• Ride responsibly—always wear a helmet and keep an eye out for other motorists.
  4. Buy a bike. Cycling is slightly more expensive than walking, but still nowhere near as costly as maintaining a vehicle or booking an Uber every day. Going from four wheels to two is especially practical if you live in a big city, with paved bike lanes and a convenient, sensible street layout.[13]
    • You can bring home a roadworthy bicycle that will carry you for thousands of miles for less than it costs to repair a busted transmission.[14]
  5. Walk whenever you can. Your own two legs are the most reliable form of transportation you have. Consider going on foot whenever you’re headed someplace nearby, like the corner store or campus library. It may be slower compared to driving or taking the bus, but it costs you nothing, and it’s great exercise, to boot.[15]
    • Walking gives you the freedom to go more places than you could in an automobile, as it permits you to take shortcuts and plod along without having to worry about traffic jams or road closures.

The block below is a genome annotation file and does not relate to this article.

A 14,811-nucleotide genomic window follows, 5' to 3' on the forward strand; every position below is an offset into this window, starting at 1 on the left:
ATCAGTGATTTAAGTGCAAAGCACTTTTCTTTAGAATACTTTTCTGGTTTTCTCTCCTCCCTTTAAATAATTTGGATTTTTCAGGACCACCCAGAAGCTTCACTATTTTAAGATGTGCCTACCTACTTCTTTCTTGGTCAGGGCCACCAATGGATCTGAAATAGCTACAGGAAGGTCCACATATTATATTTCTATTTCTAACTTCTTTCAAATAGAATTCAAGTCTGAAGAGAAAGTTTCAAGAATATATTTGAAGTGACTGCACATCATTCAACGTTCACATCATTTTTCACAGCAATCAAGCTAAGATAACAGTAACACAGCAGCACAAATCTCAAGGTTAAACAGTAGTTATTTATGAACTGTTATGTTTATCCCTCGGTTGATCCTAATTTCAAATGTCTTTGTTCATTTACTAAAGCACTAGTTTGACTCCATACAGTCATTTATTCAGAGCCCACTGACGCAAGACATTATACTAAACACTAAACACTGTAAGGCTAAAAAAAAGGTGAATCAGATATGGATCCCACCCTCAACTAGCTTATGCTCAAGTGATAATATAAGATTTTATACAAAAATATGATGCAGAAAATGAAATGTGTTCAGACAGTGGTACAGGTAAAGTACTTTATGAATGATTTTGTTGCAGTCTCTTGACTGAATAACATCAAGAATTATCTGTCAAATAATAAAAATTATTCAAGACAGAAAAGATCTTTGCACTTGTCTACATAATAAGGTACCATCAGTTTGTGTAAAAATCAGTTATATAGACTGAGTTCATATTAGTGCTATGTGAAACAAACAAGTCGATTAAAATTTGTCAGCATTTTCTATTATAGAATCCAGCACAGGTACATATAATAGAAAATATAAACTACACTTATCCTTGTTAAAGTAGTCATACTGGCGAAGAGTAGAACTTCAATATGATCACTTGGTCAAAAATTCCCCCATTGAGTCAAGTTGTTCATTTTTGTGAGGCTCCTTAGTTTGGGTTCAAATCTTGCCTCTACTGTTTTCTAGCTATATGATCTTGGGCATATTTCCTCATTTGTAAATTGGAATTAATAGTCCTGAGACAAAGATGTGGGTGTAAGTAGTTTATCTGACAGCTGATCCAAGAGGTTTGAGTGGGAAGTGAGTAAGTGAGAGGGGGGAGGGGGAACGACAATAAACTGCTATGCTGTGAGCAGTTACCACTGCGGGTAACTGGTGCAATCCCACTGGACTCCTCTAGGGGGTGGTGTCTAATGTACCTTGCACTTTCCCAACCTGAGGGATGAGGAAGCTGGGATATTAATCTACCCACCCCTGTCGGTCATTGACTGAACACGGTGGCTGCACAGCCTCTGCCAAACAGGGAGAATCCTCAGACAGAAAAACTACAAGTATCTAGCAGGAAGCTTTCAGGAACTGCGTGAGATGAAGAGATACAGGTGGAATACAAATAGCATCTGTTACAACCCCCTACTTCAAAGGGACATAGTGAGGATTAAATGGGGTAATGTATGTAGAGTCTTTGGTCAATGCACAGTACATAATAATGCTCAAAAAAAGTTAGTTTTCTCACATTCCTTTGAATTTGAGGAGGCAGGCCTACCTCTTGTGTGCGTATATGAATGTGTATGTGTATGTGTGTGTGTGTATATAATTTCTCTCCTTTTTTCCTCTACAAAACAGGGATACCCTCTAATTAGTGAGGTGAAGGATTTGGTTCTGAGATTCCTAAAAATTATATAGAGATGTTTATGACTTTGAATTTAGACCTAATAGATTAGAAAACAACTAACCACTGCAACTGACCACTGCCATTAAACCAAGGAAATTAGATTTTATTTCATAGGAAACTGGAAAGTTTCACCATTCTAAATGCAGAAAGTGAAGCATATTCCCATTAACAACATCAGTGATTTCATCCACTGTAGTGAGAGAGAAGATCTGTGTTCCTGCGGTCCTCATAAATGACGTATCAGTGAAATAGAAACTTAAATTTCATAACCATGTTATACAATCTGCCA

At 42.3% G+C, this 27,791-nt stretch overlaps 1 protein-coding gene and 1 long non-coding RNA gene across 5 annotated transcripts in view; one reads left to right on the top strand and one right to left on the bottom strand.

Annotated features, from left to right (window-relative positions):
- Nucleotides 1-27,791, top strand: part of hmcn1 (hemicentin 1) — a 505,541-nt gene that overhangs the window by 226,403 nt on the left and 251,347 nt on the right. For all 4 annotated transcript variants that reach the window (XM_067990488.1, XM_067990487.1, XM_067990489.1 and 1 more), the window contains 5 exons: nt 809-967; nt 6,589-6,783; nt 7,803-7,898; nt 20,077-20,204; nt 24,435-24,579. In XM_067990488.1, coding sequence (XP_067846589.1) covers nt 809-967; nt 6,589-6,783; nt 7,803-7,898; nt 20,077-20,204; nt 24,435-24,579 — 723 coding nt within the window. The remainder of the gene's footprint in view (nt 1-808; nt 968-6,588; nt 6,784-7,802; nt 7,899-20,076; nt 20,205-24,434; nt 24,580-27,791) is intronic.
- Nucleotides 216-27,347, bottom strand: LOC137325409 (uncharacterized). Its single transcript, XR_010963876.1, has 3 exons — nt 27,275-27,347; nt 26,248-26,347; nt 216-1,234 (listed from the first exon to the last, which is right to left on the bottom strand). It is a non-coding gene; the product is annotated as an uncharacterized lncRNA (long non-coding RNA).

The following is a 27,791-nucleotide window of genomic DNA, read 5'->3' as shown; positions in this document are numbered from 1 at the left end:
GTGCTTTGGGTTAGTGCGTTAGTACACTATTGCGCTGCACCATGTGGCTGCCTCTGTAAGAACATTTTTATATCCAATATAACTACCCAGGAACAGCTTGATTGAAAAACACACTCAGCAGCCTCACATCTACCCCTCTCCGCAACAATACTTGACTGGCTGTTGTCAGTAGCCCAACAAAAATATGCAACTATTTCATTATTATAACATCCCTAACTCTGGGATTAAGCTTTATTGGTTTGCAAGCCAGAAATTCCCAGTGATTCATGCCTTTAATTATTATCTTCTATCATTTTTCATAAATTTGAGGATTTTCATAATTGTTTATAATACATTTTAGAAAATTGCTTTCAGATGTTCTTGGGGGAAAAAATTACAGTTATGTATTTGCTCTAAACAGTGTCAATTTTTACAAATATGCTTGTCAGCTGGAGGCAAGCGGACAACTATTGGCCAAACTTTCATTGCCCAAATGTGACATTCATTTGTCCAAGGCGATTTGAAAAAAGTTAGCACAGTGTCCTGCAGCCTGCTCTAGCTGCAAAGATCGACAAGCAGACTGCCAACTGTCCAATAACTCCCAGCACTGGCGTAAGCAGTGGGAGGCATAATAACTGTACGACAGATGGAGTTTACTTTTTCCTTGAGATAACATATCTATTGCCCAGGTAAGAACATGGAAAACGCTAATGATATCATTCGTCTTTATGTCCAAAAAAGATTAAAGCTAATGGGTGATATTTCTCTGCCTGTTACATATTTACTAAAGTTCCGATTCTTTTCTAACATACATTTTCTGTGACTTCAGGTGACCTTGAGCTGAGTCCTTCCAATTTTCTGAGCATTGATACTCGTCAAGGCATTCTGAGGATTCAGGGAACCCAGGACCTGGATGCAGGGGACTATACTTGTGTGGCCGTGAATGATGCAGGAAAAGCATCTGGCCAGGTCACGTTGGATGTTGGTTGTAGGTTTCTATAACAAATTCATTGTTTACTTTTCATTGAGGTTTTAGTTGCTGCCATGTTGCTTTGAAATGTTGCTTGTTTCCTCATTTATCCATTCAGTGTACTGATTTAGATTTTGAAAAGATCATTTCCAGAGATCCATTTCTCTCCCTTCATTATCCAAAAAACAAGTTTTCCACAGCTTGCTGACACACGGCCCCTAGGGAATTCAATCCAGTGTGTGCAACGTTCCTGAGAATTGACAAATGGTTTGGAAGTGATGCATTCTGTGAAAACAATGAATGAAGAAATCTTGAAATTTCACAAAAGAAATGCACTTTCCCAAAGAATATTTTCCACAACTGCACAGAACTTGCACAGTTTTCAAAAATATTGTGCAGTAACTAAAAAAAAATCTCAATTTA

• Longer treks will be more time-consuming, so be sure to plot out your path in advance and allow yourself plenty of time to reach your destination.
  6. Ask someone you know for a lift. Call up a friend or loved one who has their own vehicle and see if they’d be willing to play chauffeur. Chances are, you’ll be able to find someone to come through in a pinch. Offer to return the favor in the future or pay them back by buying them a cup of coffee.[16]
    • A lengthy car ride can present a great opportunity for you to catch up on what’s been going on in each other’s lives.
    • Don’t rely on the people you know to cart you around. It’s one thing to bum a ride from a friend every now and then, but if you do it too often, they may come to see you as a burden.

Reducing Costs for Business Transport

  1. Start with a detailed cost analysis. Perform a point-by-point breakdown of the expenses associated with each of your main areas of operation. Factor in everything from specific shipping routes to employee labor and the price of individual pallets and other materials. You’ll then have a better idea of exactly how much a project should cost, allowing you to cut down on wasted resources.[17]
    • Once you’ve got everything itemized by cost, look for places where you might be able to “trim the fat.” For example, you might be able to cut standby labor or change regional carriers for a smaller shipment.
    • If you discover that your projected and final costs differ dramatically, it may mean you need to take a second look at how your operations are being carried out.